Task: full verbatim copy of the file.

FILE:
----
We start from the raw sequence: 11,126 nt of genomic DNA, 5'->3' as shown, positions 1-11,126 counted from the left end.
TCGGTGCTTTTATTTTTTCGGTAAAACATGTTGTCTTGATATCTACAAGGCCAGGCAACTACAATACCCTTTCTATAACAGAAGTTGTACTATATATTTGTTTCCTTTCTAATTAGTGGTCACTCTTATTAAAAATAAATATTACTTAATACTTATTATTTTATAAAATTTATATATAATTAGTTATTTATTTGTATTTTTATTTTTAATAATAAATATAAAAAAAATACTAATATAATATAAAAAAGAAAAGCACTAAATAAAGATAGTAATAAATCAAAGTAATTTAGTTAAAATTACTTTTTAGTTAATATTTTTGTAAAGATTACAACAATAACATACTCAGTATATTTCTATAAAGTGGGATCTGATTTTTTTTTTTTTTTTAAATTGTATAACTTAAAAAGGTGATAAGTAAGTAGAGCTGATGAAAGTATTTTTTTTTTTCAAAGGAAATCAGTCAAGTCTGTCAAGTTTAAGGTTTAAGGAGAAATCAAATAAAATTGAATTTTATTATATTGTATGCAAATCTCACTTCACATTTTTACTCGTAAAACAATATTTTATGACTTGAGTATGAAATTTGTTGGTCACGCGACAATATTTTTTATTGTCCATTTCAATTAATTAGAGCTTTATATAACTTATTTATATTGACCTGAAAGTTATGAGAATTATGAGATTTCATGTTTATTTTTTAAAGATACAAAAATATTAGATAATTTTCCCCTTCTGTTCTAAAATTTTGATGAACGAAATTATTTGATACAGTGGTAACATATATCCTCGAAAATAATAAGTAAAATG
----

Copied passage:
We start from the raw sequence: 11,126 nt of genomic DNA, 5'->3' as shown, positions 1-11,126 counted from the left end.
TCGGTGCTTTTATTTTTTCGGTAAAACATGTTGTCTTGATATCTACAAGGCCAGGCAACTACAATACCCTTTCTATAACAGAAGTTGTACTATATATTTGTTTCCTTTCTAATTAGTGGTCACTCTTATTAAAAATAAATATTACTTAATACTTATTATTTTATAAAATTTATATATAATTAGTTATTTATTTGTATTTTTATTTTTAATAATAAATATAAAAAAAATACTAATATAATATAAAAAAGAAAAGCACTAAATAAAGATAGTAATAAATCAAAGTAATTTAGTTAAAATTACTTTTTAGTTAATATTTTTGTAAAGATTACAACAATAACATACTCAGTATATTTCTATAAAGTGGGATCTGATTTTTTTTTTTTTTTTAAATTGTATAACTTAAAAAGGTGATAAGTAAGTAGAGCTGATGAAAGTATTTTTTTTTTTCAAAGGAAATCAGTCAAGTCTGTCAAGTTTAAGGTTTAAGGAGAAATCAAATAAAATTGAATTTTATTATATTGTATGCAAATCTCACTTCACATTTTTACTCGTAAAACAATATTTTATGACTTGAGTATGAAATTTGTTGGTCACGCGACAATATTTTTTATTGTCCATTTCAATTAATTAGAGCTTTATATAACTTATTTATATTGACCTGAAAGTTATGAGAATTATGAGATTTCATGTTTATTTTTTAAAGATACAAAAATATTAGATAATTTTCCCCTTCTGTTCTAAAATTTTGATGAACGAAATTATTTGATACAGTGGTAACATATATCCTCGAAAATAATAAGTAAAATG